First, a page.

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Back You are here: Home Sex, Gender & Sexuality Diversity - [Archived] GLB Queer liberalism and the racialization of intimacy

Queer liberalism and the racialization of intimacy

Queer_diasporaThe empowerment of certain gay and lesbian American citizens economically has resulted in a political rhetoric of colorblindness that legitimates a system of capitalist exploitation and accumulation largely favoring the industrialized North over the global South, writes David L. Eng.

The election of Barack Obama as the first African American President on November 4, 2008, was the same day that legalized marriage for gays and lesbians in the state of California, authorized by the State Supreme Court only six months earlier, were taken away through popular referendum.  

The combination of Obama’s historic win with the passage of California’s Proposition 8 by a narrow 2.3 percent margin initiated many rounds of recriminations--especially so, given the oft-cited fact that 7 in 10 African Americans who came out to vote in the Presidential election also favored the ballot initiative. 

 Yet, African Americans constituted only 10 percent of the California electorate who voted.  Given the narrow margin of victory for Proposition 8, it would be a mistake to blame any one particular group for its success: African Americans; other minorities; mainstream gay organizers who failed to provide effective outreach to communities of color; liberals who did not bother to vote; staunch moral-majority Republicans; or even the Mormon Church in Utah, which reputedly provided over 40 percent of the funding for the initiative. 

The key issue is not that there is plenty of blame to spread around; there is. Rather, the important point is that the promise of coalitional politics failed--a failure exacerbated by repeated contentions that African American communities (as well as other communities of color) are especially homophobic, coupled with the simultaneous insistence that “Gay is the New Black,” as the December 2008 cover of The Advocate proclaimed after the November elections.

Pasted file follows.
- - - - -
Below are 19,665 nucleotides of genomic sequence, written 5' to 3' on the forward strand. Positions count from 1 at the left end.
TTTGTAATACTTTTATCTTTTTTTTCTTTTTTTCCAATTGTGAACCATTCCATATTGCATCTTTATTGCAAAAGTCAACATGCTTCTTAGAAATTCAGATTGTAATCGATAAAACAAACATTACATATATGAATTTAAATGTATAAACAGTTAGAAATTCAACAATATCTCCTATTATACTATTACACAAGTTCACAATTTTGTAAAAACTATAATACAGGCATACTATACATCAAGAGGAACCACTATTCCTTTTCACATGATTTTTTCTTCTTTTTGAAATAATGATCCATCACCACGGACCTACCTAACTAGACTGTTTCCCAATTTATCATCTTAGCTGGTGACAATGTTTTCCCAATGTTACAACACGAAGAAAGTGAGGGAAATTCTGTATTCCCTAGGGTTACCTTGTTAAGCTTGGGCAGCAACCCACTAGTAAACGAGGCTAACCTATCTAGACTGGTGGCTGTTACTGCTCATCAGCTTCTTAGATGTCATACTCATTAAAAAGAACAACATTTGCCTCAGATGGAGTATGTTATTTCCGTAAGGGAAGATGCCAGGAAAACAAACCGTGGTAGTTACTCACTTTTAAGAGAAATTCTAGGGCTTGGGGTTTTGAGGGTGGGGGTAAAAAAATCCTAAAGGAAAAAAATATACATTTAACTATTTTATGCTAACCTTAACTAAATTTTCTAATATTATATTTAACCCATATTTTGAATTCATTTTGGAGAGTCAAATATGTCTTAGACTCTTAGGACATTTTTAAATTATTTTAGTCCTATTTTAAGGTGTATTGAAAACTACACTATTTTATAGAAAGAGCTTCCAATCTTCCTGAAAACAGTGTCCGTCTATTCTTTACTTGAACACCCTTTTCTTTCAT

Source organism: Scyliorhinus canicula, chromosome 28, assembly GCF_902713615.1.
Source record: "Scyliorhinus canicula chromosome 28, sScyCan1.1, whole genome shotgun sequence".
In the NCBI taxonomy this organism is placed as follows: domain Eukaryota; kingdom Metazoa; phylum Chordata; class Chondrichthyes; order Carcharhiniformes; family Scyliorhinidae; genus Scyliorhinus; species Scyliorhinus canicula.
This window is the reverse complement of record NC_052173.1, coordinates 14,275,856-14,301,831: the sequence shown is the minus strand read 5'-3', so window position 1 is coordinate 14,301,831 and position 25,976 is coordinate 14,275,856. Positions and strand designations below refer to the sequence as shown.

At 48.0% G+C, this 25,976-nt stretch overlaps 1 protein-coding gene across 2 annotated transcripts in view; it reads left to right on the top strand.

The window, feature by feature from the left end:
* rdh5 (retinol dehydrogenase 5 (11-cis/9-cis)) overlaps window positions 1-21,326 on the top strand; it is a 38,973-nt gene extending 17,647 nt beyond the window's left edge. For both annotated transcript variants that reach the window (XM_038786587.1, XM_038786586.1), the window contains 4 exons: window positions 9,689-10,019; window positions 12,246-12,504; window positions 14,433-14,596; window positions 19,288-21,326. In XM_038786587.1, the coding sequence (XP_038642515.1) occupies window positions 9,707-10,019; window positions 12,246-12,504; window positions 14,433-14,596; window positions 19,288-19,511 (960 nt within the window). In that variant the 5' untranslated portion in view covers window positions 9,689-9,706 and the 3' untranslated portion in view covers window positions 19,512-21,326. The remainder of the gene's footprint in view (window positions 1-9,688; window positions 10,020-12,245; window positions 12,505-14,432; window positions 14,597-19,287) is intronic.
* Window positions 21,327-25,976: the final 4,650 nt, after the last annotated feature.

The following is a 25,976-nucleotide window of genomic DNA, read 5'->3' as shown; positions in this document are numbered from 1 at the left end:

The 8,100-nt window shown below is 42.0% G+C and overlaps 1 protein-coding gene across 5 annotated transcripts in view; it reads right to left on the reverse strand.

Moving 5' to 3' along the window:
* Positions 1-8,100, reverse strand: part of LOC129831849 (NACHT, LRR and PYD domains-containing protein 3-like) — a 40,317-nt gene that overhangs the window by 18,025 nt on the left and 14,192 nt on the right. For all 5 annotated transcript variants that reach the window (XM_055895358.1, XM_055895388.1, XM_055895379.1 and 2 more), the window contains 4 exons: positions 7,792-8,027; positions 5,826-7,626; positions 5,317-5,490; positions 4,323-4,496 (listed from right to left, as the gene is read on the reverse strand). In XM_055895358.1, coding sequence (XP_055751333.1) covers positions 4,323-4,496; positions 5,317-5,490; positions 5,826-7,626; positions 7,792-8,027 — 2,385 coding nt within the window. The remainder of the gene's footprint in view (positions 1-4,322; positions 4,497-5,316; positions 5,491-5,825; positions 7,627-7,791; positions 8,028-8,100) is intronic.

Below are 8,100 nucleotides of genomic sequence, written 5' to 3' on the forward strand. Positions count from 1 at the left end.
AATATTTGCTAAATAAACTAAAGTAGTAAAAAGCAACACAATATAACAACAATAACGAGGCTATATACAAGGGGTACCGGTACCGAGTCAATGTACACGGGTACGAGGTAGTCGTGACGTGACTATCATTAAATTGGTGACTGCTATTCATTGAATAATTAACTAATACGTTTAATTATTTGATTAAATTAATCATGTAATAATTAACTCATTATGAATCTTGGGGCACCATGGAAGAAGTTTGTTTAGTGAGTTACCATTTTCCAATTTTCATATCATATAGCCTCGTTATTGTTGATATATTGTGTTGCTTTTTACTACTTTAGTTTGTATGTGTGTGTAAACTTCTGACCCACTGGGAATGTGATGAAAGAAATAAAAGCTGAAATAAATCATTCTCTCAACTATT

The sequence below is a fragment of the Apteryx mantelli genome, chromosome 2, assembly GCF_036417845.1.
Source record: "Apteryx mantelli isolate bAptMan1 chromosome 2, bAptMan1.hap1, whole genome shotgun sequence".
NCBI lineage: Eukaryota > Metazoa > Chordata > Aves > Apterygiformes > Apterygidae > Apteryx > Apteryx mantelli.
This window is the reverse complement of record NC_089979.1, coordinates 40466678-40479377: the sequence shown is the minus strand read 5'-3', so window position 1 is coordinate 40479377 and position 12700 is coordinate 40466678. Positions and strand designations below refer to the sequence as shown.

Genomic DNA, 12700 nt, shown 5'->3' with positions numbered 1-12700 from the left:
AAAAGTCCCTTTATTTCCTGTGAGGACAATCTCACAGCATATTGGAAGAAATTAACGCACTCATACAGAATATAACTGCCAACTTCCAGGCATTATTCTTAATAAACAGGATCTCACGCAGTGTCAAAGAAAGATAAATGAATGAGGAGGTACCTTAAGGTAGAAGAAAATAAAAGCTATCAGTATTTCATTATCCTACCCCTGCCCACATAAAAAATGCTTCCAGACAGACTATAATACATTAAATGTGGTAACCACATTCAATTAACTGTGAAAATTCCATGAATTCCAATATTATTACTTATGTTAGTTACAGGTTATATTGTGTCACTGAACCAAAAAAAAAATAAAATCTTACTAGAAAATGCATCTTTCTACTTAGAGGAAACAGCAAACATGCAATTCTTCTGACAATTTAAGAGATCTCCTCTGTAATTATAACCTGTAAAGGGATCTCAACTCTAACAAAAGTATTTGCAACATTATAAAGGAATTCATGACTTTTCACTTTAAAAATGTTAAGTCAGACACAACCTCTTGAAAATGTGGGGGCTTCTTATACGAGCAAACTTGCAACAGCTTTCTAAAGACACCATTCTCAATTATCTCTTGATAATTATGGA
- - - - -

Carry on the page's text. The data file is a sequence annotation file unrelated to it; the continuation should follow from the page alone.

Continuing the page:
Equating gay and lesbian struggles for civil rights in the present to black civil rights movements in the past not only consigns racism to the dustbin of history--as a historical project “completed”--but also suggests that all gays are white while all blacks are heterosexual.  

Such an equation authorizes a political rhetoric of colorblindness that refuses to recognize the ways in which race, gender, sexuality, class, and nation continue to be articulated and constituted only in relation to one another in the ongoing struggles for equality and social belonging in the U.S.  

In short, by analogizing Proposition 8 to Loving v. Virginia, the 1967 U.S. Supreme Court decision overturning the state of Virginia’s anti-miscegenation laws, mainstream gay and lesbian advocates deny the coevalness of sexual and racial discrimination, subjecting them to a type of historical violence by casting them as radically discontinuous. 

Today, under the shadows of neoliberalism, a politics of colorblindness helps to instrumentalize the hyper-extraction of surplus value from racialized bodies.  

It helps to legitimate a system of capitalist exploitation and accumulation largely favoring the industrialized North over the global South, a history tracing itself to the emergence of European colonialism in the fifteenth century and the establishment of the Enlightenment project in the eighteenth century that marks the rise and expansion of European modernity in the West and elsewhere.  

As the uncontested superpower on the world stage today, the U.S. is not just the custodian of empire but indeed the guardian of a European tradition of modern liberal humanism, one now mobilized to declare that the project of human freedom has been accomplished within the domestic borders of the nation-state.